“The report is clear: if the current trend continues, we will not achieve Sustainable Development Goal 2 — zero hunger — by 2030.”

Guterres said transformation can begin now. Investments in COVID-19 response and recovery need to help deliver on the longer-term goal of a more inclusive and sustainable world.

“We must make food systems more sustainable, resilient and inclusive — for people and the planet.”

He said he will convene a Food Systems Summit next year. “We must make healthy diets affordable and accessible for everyone.”

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Indian-origin leader elected Suriname President

Suriname has had a chequered history after its independence in 1975 marked by ethnic polarisation, a coup and a civil war.

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Chandrikapersad Santokhi

New York, Jul 14 : Chandrikapersad Santokhi has been elected the President of Suriname by the Latin American country’s National Assembly, according to media reports.

A former Justice Minister, Santokhi of the Progressive Reform Party (PRP) was elected unopposed on Monday, the Caribbean Media Corporation (CMC) reported on Monday.

He will succeed Desi Bouterse, a former military strongman, whose National Party of Suriname (NPS) lost the election in May as he sent the country to an economic precipice.

Suriname is a former Dutch colony where people of Indian descent make up the largest ethnic group comprising 27.4 per cent of the population of 587,000.

The PRP, known in the Dutch language as Vooruitstrevende Hervormingspartij or VHP by its initials, largely represents the Indian community and had originally been called the United Hindustani Party.

Santokhi inherits an economy run to the ground by the populist Bouterse, who mismanaged the country while forging closer ties with China and Venezuela.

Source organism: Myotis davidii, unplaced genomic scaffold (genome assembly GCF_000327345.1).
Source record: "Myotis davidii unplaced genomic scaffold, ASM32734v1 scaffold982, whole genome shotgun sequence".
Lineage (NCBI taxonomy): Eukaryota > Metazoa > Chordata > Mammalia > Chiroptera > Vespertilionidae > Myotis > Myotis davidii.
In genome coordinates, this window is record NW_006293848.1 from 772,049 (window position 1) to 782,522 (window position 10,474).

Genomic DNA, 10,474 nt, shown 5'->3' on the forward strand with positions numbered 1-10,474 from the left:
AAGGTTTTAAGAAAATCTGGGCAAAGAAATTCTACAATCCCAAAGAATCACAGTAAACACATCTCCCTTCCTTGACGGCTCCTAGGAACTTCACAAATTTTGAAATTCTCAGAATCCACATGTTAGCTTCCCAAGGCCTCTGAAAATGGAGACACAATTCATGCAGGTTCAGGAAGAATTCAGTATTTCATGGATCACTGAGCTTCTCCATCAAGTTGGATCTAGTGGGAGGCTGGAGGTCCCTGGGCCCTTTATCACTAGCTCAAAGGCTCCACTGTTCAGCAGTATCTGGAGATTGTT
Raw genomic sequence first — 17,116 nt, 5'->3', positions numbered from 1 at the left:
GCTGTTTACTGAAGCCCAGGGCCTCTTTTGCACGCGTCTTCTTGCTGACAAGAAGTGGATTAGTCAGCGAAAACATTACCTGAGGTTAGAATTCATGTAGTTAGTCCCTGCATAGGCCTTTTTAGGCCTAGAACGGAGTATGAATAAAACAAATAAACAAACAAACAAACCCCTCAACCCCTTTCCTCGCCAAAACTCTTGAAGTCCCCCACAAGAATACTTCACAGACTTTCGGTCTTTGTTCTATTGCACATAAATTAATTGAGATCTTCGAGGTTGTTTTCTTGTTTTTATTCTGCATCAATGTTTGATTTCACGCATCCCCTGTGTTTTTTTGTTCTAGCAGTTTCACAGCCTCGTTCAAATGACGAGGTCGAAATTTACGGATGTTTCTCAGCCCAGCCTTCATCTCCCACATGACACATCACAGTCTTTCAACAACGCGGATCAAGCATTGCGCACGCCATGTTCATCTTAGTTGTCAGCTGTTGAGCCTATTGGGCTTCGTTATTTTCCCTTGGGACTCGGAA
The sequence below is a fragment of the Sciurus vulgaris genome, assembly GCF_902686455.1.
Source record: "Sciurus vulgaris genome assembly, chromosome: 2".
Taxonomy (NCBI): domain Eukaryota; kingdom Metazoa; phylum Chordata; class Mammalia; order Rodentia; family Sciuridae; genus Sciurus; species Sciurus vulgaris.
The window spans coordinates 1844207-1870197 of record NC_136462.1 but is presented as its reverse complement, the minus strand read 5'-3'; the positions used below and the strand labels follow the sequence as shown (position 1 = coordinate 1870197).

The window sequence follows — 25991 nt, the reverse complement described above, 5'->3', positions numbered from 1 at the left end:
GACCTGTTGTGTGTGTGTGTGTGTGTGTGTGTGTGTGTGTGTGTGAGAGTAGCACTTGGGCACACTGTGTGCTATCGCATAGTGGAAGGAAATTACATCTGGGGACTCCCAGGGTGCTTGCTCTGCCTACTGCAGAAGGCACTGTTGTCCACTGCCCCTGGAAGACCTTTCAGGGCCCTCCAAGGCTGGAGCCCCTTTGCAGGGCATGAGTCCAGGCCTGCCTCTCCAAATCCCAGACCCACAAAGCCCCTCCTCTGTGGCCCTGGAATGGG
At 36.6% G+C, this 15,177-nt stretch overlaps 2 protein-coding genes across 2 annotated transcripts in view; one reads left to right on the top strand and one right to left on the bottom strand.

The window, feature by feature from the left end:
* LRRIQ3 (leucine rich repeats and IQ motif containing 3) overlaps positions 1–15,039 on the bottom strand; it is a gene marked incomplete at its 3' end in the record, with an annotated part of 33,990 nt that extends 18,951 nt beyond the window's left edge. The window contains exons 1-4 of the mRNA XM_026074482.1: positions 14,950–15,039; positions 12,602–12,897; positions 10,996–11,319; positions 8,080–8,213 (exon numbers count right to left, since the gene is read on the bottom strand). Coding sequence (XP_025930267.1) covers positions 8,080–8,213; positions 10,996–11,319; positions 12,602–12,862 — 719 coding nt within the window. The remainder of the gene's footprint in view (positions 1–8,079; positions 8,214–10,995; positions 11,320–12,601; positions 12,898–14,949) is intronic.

Speaking at the National Assembly on Monday, Santokhi acknowledged that the country faced an economic collapse and said his government will reorient policies to work for Suriname’s recovery.

Suriname had depended on bauxite exports but recently vast oil reserves have been found in its territorial waters and they could help the country tide over the economic crisis when they eventually come on line.

Till then it may need bailouts from international financial institutions and the Netherlands, whose colony it once was.

Relations with the Netherlands and other western countries had deteriorated under Bouterse, first because of the coup and after his election due to his convictions and his drift to Venezuela and China.

Sanotokhi will have to try to repair relations with the west.

He also faces the strange task of having to deal with Bouterse’s conviction by a Suriname court for the killing of 15 opponents after the 1980 coup in which he overthrew the elected government and seized power.

Sentenced to 20 years, Bouterse had appealed the conviction while he was President. Santokhi had investigated the case while he was with the police.

Suriname’s economy depended on bauxite exports but recent oil finds

Santokhi, 61, was trained in a police academy in the Netherlands and rose to be the chief police commissioner of Suriname.

He later served as the Justice Minister in an earlier administration in 2005.

After Santokhi became Pts president in 2011, the PRP began to broaden its base reaching out to people of other ethnicities with its centre-left policies.

The PRP is in a coalitition with the General Liberation and Development Party (GLDP) and its head Ronnie Brunswijk, who is of African descent was elected Vice President, CMC reported..

Suriname has had a chequered history after its independence in 1975 marked by ethnic polarisation, a coup and a civil war.

After a brief return to democracy in 1987 following the 1980 coup, Surinam had another coup 1990, but democracy was restored a year later.